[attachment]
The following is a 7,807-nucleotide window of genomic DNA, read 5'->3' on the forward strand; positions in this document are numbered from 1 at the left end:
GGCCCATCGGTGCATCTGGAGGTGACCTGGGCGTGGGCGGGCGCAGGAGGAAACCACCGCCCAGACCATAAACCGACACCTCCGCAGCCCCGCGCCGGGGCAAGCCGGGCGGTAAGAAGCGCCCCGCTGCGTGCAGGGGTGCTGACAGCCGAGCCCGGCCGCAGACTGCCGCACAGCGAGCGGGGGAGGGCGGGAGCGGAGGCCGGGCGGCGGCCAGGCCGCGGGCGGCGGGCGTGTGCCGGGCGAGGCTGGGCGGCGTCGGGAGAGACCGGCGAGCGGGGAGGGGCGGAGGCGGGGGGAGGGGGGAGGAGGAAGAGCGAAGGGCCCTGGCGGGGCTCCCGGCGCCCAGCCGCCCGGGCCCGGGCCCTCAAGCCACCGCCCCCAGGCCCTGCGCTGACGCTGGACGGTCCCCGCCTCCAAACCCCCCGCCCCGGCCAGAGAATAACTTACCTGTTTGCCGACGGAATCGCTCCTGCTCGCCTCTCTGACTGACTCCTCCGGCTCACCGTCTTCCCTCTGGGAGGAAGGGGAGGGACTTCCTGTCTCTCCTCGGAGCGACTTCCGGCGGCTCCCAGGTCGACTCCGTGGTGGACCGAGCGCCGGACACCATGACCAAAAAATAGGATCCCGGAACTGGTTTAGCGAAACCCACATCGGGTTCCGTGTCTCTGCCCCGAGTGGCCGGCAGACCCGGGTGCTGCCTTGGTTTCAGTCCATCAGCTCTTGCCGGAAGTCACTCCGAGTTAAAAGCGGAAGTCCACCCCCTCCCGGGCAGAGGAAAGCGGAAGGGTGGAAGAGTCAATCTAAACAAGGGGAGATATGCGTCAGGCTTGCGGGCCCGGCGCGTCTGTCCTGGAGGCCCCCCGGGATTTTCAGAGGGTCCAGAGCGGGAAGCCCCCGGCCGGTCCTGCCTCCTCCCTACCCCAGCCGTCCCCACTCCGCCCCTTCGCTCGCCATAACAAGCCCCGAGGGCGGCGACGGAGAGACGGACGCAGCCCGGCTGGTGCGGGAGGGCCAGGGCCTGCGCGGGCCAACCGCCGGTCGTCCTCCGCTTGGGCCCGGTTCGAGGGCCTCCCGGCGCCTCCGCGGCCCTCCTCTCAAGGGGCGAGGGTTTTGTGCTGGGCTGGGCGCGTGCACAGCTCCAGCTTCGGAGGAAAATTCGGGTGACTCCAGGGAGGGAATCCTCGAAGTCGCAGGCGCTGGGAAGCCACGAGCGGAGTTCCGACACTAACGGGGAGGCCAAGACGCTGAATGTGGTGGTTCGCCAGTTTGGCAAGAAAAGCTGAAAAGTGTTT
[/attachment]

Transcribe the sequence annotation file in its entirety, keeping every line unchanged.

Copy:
The following is a 7,807-nucleotide window of genomic DNA, read 5'->3' on the forward strand; positions in this document are numbered from 1 at the left end:
GGCCCATCGGTGCATCTGGAGGTGACCTGGGCGTGGGCGGGCGCAGGAGGAAACCACCGCCCAGACCATAAACCGACACCTCCGCAGCCCCGCGCCGGGGCAAGCCGGGCGGTAAGAAGCGCCCCGCTGCGTGCAGGGGTGCTGACAGCCGAGCCCGGCCGCAGACTGCCGCACAGCGAGCGGGGGAGGGCGGGAGCGGAGGCCGGGCGGCGGCCAGGCCGCGGGCGGCGGGCGTGTGCCGGGCGAGGCTGGGCGGCGTCGGGAGAGACCGGCGAGCGGGGAGGGGCGGAGGCGGGGGGAGGGGGGAGGAGGAAGAGCGAAGGGCCCTGGCGGGGCTCCCGGCGCCCAGCCGCCCGGGCCCGGGCCCTCAAGCCACCGCCCCCAGGCCCTGCGCTGACGCTGGACGGTCCCCGCCTCCAAACCCCCCGCCCCGGCCAGAGAATAACTTACCTGTTTGCCGACGGAATCGCTCCTGCTCGCCTCTCTGACTGACTCCTCCGGCTCACCGTCTTCCCTCTGGGAGGAAGGGGAGGGACTTCCTGTCTCTCCTCGGAGCGACTTCCGGCGGCTCCCAGGTCGACTCCGTGGTGGACCGAGCGCCGGACACCATGACCAAAAAATAGGATCCCGGAACTGGTTTAGCGAAACCCACATCGGGTTCCGTGTCTCTGCCCCGAGTGGCCGGCAGACCCGGGTGCTGCCTTGGTTTCAGTCCATCAGCTCTTGCCGGAAGTCACTCCGAGTTAAAAGCGGAAGTCCACCCCCTCCCGGGCAGAGGAAAGCGGAAGGGTGGAAGAGTCAATCTAAACAAGGGGAGATATGCGTCAGGCTTGCGGGCCCGGCGCGTCTGTCCTGGAGGCCCCCCGGGATTTTCAGAGGGTCCAGAGCGGGAAGCCCCCGGCCGGTCCTGCCTCCTCCCTACCCCAGCCGTCCCCACTCCGCCCCTTCGCTCGCCATAACAAGCCCCGAGGGCGGCGACGGAGAGACGGACGCAGCCCGGCTGGTGCGGGAGGGCCAGGGCCTGCGCGGGCCAACCGCCGGTCGTCCTCCGCTTGGGCCCGGTTCGAGGGCCTCCCGGCGCCTCCGCGGCCCTCCTCTCAAGGGGCGAGGGTTTTGTGCTGGGCTGGGCGCGTGCACAGCTCCAGCTTCGGAGGAAAATTCGGGTGACTCCAGGGAGGGAATCCTCGAAGTCGCAGGCGCTGGGAAGCCACGAGCGGAGTTCCGACACTAACGGGGAGGCCAAGACGCTGAATGTGGTGGTTCGCCAGTTTGGCAAGAAAAGCTGAAAAGTGTTT